Several of the top-ranked variants are mapped to loci that were not previously implicated in substance use and other psychiatric disorders. KCNA4 encodes a potassium voltage-gated channel protein. Potassium voltage-gated channels have been implicated in opioid dependence18, the long-acting narcotic analgesic narcotic l-alpha-acetylmethadol40, and alcohol-preferring rats treated with lamotrigine41. Mutations in GNAO1, which encodes the alpha subunit of the G-alpha heterotrimeric G-protein signal-transducing complex, cause early-onset epileptic encephalopathy and severe developmental delay42,43,44. GNAO1 expression is upregulated in a mouse model of morphine dependence, and the knock-down of the gene in these animals led to reduced opioid withdrawal behaviors45. Although the exact function of the enzyme encoded by CPVL has not been confirmed, its expression is upregulated in the postmortem prefrontal cortex from users of cocaine, cannabis, and phencyclidine46. The CPVL variant associated with stimulant dependence, rs11764430, is an eQTL for CHN2, which regulates axonal pruning via the Rac-GTPase system47 and plays a pivotal role in axon guidance. A CHN2 variant has been associated with smoking behavior48. Significant association of a quantitative serum measure of methylation of the CHN2 promoter with methamphetamine dependence was observed in a Chinese sample49.

The role of SLC25A16 in stimulant dependence is unclear. This gene encodes a transporter of dephospho-coenzyme A (CoA) across the inner mitochondrial membrane50. Interestingly, kynureninase, the enzyme encoded by one of the other top-ranked loci in this study (KYNU), catalyzes the cleavage of kynurenine. Kynurenines may play a role in schizophrenia51 and one of the kynurenine metabolites, pantethine, is a precursor in the formation of CoA52, Thus, our genetic findings suggest a potential involvement of CoA metabolism in stimulant dependence. This idea is supported by a metabolomics study pointing to an increased energy demand caused by amphetamine and a commensurate increase in the number of fatty acids53. Fatty acid catabolism produces energy (adenosine triphosphate, ATP) by mitochondrial beta-oxidation yielding acetyl-CoA.

The nAChR system is part of the brain reward circuitry that mediates the rewarding effect of amphetamine drugs by facilitating the release of dopamine54,55, and plays a key role in drug self-administration56. Repeated exposure to methamphetamine inhibited the corticostriatal release of dopamine similar to the classic nAChR agonist nicotine, an effect reversed by methamphetamine re-administration57. The CHRNA3-CHRNA5-CHRNB4 gene cluster of nAChRs has been associated consistently with nicotine dependence17 and multiple smoking behaviors58,59.

Our pleiotropy analysis showed genetic overlap between stimulant dependence and alcohol use disorder, anxiety, and ADHD. Stimulants are widely used as a treatment for ADHD18, however there is disagreement about whether prescribing amphetamine for ADHD increases the risk of substance abuse in adulthood60,61,62. Studies of an ancestrally diverse set of cohorts (Thai, Malaysian, American, Chinese, and Australian)25,63,64,65,66,67 have demonstrated high comorbidity between psychiatric disorders including major depressive disorder26,64, anxiety disorder26,65 and alcohol use disorder26,65 in amphetamine-informative cohorts. It is not surprising that in our study individual variants associated with stimulant dependence also affected the risk of alcohol dependence and anxiety in EAs but not AAs because the GWAS summary data for these other disorders were derived primarily from EA cohorts.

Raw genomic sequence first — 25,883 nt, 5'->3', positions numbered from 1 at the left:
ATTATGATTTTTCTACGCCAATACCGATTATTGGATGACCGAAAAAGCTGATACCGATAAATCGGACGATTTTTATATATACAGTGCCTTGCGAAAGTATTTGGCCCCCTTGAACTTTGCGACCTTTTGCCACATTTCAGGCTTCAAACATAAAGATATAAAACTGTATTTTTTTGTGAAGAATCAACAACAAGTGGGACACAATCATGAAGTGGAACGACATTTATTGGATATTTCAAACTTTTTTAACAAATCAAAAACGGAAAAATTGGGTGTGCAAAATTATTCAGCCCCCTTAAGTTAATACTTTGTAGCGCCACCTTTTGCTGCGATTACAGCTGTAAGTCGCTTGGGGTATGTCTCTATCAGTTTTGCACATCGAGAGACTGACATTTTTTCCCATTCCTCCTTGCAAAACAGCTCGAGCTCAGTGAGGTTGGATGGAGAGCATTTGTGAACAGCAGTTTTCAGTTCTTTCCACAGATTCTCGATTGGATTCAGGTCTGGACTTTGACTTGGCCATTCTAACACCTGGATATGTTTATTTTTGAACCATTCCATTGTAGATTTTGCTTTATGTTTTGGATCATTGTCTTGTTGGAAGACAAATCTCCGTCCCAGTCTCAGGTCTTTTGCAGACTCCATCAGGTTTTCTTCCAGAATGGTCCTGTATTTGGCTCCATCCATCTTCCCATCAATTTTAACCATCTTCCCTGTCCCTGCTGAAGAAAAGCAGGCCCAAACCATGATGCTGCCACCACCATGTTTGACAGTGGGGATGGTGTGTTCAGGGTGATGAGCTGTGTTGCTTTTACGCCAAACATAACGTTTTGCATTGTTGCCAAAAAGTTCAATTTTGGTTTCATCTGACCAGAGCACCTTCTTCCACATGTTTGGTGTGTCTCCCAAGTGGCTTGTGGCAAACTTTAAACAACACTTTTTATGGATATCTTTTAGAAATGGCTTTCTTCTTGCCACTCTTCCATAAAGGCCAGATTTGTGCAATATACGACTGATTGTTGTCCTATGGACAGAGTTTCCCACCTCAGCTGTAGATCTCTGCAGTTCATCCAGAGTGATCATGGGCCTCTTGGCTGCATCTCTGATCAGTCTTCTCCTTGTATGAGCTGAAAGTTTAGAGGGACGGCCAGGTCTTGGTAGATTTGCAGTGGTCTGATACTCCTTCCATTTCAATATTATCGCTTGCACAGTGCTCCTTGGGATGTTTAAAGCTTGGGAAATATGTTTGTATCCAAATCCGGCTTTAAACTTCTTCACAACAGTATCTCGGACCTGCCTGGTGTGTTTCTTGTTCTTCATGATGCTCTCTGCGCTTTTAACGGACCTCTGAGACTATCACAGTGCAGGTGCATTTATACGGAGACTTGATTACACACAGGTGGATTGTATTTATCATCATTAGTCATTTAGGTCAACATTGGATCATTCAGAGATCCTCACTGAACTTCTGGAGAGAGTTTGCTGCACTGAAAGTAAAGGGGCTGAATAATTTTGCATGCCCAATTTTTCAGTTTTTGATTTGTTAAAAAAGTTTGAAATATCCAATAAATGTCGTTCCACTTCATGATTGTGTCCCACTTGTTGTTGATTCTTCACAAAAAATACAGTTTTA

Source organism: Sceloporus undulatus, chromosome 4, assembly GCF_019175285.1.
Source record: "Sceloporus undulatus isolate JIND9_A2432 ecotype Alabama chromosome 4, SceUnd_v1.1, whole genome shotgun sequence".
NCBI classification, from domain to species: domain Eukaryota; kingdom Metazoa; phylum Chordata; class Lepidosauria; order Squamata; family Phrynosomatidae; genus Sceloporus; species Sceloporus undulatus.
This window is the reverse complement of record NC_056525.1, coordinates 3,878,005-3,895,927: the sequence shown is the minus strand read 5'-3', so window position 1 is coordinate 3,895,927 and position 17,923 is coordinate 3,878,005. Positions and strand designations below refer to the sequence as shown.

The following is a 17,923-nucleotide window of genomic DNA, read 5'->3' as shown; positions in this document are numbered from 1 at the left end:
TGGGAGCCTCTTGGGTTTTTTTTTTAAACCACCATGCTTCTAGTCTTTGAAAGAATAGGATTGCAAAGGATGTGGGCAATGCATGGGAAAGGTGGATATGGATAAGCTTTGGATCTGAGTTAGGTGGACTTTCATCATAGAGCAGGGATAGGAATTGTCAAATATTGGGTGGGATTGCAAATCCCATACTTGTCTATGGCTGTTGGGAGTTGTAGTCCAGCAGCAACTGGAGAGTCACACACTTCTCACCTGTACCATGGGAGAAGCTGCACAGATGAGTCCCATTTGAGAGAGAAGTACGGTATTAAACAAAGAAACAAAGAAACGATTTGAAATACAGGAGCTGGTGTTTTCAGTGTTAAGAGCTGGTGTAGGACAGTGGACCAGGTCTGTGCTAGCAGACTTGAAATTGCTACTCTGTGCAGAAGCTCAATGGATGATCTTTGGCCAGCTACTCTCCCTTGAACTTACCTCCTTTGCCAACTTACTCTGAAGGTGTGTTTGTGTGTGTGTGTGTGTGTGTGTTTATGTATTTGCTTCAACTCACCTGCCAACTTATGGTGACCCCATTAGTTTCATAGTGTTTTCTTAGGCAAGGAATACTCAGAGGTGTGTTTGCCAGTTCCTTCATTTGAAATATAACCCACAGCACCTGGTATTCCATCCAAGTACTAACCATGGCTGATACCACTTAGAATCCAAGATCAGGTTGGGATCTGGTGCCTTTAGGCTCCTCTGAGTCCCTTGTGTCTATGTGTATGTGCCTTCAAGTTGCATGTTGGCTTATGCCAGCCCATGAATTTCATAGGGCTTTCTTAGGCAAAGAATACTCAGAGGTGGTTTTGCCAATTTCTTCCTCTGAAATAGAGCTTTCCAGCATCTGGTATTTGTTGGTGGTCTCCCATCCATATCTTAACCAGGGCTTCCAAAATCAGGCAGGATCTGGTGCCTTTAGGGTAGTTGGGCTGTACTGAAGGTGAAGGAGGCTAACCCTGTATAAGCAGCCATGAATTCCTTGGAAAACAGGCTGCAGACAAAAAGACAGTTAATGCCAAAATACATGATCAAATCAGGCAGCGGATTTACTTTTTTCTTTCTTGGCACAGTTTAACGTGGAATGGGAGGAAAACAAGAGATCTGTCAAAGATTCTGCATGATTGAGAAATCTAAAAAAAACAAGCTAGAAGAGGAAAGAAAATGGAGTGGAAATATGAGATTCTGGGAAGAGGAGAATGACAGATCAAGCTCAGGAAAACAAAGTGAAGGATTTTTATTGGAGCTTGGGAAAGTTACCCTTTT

Our study has several limitations. First, although all of the most significant variants are supported by surrounding SNPs, SNPs located at the association peak for several of the top loci are located in intergenic regions for which there is little evidence of a functional impact. Second, a high proportion of stimulant-dependent cases in the discovery and replication cohorts are dependent on other substances, so our results might not generalize to all individuals with amphetamine-related stimulant dependence. Third, the inclusion of both exposed and unexposed controls in this study may have reduced power due to misclassification; i.e. come controls might carry significant risk for stimulant dependence but were not exposed. Fourth, the number of stimulant-dependent cases is small for a GWAS and, not surprisingly, several associated variants have a large effect size. This is particularly true of the AA sample. Fifth, it is possible that some of our results were diluted because the interview instrument does not distinguish the use of methamphetamine from several other stimulant drugs. Finally, the significant enrichment for nicotinic acetylcholine receptor genes in the pathway analysis may be the result of either comorbidity and/or pleiotropy with nicotine dependence. To explore this possibility, we conducted a secondary association analysis for the top-ranked results using models that included a covariate for nicotinic dependence severity measured by the number of DSM-IV criteria endorsed. The results were not meaningfully different from those of the primary analyses.

We found an association of stimulant dependence with novel risk genes and genes that were previously identified as risk factors for other addiction traits. Post-GWAS eQTL and pathway analyses provide insight into the biological mechanisms that contribute to amphetamine dependence. In addition, our results suggest the presence of a shared genetic basis for stimulant dependence and other psychiatric traits.